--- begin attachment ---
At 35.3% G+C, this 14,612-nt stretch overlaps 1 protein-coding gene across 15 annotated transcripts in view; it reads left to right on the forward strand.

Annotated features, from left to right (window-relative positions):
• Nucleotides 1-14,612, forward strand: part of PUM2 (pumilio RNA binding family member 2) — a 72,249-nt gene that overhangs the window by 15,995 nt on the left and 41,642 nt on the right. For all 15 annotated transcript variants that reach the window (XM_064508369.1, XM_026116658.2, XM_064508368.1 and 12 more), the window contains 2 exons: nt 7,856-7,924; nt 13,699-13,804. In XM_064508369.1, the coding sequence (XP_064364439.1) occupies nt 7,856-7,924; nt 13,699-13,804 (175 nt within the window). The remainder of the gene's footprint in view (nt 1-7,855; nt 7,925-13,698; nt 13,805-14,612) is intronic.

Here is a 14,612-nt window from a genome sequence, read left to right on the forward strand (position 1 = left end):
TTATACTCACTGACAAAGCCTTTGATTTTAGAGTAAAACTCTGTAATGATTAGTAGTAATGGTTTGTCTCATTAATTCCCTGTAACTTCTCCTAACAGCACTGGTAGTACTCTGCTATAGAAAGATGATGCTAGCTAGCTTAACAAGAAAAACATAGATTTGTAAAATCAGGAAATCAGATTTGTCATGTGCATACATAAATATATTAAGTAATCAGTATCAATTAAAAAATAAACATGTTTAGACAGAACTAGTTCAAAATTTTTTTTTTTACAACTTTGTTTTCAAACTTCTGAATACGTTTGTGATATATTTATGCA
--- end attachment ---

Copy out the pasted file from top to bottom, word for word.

At 35.3% G+C, this 14,612-nt stretch overlaps 1 protein-coding gene across 15 annotated transcripts in view; it reads left to right on the forward strand.

Annotated features, from left to right (window-relative positions):
• Nucleotides 1-14,612, forward strand: part of PUM2 (pumilio RNA binding family member 2) — a 72,249-nt gene that overhangs the window by 15,995 nt on the left and 41,642 nt on the right. For all 15 annotated transcript variants that reach the window (XM_064508369.1, XM_026116658.2, XM_064508368.1 and 12 more), the window contains 2 exons: nt 7,856-7,924; nt 13,699-13,804. In XM_064508369.1, the coding sequence (XP_064364439.1) occupies nt 7,856-7,924; nt 13,699-13,804 (175 nt within the window). The remainder of the gene's footprint in view (nt 1-7,855; nt 7,925-13,698; nt 13,805-14,612) is intronic.

Here is a 14,612-nt window from a genome sequence, read left to right on the forward strand (position 1 = left end):
TTATACTCACTGACAAAGCCTTTGATTTTAGAGTAAAACTCTGTAATGATTAGTAGTAATGGTTTGTCTCATTAATTCCCTGTAACTTCTCCTAACAGCACTGGTAGTACTCTGCTATAGAAAGATGATGCTAGCTAGCTTAACAAGAAAAACATAGATTTGTAAAATCAGGAAATCAGATTTGTCATGTGCATACATAAATATATTAAGTAATCAGTATCAATTAAAAAATAAACATGTTTAGACAGAACTAGTTCAAAATTTTTTTTTTTACAACTTTGTTTTCAAACTTCTGAATACGTTTGTGATATATTTATGCA